Given such circumstances, the conviction underlying the Maastricht Treaty was that nominal exchange rates should be irrevocably fixed to achieve and maintain a truly unified single European market. Without a single currency, it was felt that the achievements and deepening of the Single Market could be endangered. At the same time, the move to Monetary Union was not only “defensive” but also, at least implicitly, “expansionary”.

Monetary Union then followed

Monetary Union in Europe was launched in January 1999. The single currency eliminates, once and for all, internal nominal exchange rate fluctuations. It also secures and reinforces the continuation of economic integration. The creation of a single currency for now more than 300 million people has increased the efficiency of currency use in a manner unprecedented in Europe.

Monetary Union also has a clear political dimension. It entails the transfer of national monetary policy decision-making powers to a supranational entity, the European Central Bank. Relinquishing national sovereignty in such an important field is a contribution to political integration – a central bank is, after all, an element of statehood. This step was only possible because EMU members had achieved a high degree of convergence in monetary policy attitudes and preferences. Moreover, the launch of the euro marked a deep change in the way participating countries see themselves. Thus, the monetary side of the “triangle” has also been completed.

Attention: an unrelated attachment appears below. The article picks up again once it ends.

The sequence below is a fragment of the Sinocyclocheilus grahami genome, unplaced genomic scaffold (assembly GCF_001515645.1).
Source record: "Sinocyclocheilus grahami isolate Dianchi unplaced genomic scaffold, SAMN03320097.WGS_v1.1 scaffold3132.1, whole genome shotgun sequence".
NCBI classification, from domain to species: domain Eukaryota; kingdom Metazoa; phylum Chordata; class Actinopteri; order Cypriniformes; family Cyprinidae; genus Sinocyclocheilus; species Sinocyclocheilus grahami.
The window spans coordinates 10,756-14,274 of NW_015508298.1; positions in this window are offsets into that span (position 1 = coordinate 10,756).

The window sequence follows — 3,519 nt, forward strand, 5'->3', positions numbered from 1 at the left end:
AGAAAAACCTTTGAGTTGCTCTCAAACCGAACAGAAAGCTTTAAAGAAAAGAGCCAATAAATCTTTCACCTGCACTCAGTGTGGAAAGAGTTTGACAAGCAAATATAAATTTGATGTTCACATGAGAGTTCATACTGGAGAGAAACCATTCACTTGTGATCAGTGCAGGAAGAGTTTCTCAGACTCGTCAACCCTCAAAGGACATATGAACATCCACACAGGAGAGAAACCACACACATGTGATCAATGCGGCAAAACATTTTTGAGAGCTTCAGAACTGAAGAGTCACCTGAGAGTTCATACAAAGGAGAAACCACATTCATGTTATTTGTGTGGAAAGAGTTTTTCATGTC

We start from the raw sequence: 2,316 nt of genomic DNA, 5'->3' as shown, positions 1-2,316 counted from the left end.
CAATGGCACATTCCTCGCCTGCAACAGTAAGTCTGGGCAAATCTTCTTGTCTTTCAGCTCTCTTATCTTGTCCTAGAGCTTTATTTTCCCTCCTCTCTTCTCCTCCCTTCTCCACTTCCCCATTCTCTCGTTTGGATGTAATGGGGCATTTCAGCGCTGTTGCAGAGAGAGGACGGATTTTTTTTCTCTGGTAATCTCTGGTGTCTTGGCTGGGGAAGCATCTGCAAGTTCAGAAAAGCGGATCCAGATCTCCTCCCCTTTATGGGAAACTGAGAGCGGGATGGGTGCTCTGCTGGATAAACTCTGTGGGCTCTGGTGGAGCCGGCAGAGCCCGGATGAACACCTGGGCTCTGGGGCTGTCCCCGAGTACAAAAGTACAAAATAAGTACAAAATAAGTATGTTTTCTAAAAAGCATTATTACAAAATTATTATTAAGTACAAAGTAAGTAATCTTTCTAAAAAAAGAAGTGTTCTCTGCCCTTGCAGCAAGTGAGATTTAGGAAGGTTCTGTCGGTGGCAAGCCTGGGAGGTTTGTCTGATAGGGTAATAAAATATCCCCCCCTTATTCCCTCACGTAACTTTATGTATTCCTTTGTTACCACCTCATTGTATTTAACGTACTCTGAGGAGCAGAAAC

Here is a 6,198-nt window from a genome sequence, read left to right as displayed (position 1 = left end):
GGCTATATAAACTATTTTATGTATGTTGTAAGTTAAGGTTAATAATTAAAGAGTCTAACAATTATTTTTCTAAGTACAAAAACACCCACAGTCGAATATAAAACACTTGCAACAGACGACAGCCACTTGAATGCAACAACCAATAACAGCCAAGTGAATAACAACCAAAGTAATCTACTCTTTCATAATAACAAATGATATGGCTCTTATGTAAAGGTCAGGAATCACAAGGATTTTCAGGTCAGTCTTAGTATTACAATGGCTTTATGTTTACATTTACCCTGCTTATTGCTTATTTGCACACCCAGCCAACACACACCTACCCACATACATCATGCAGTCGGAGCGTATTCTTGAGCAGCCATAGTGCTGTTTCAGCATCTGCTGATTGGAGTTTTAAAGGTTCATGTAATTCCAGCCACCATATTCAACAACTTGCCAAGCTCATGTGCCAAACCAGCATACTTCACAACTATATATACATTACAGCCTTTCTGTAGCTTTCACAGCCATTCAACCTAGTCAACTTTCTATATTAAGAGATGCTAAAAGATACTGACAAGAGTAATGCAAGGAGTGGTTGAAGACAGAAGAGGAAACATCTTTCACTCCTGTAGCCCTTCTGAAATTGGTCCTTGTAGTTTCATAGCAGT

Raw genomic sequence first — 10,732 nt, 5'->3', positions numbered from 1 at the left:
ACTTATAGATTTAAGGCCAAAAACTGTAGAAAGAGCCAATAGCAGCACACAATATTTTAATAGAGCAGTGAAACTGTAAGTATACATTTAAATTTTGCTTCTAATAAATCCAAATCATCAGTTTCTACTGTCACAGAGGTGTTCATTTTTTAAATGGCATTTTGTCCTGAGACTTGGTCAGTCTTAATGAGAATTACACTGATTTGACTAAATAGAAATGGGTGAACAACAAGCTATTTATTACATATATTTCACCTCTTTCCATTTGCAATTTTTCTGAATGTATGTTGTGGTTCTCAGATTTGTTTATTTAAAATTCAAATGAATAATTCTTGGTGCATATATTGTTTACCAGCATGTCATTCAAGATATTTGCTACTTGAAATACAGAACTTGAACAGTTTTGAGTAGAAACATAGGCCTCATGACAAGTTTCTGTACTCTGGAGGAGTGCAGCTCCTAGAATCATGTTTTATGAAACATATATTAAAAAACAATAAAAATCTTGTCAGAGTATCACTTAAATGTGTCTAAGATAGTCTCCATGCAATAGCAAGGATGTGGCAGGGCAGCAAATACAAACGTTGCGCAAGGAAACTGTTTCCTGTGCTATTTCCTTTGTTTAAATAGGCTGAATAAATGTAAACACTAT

It was a political decision to launch European Economic and Monetary Union among a group of countries which did not form a fully-fledged political union. Taking stock, we may ask: was this move appropriate and well founded from an economic standpoint?

In the 1960s, a group of researchers – following the pioneering contributions of Mundell, Kenen and McKinnon (all of whom we have the honour of hosting here) – started posing a crucial question: from a purely economic point of view, what is the optimal area for a single currency? The Optimum Currency Area (OCA) theory that ensued is well-known to you all and I don’t have to say much about it.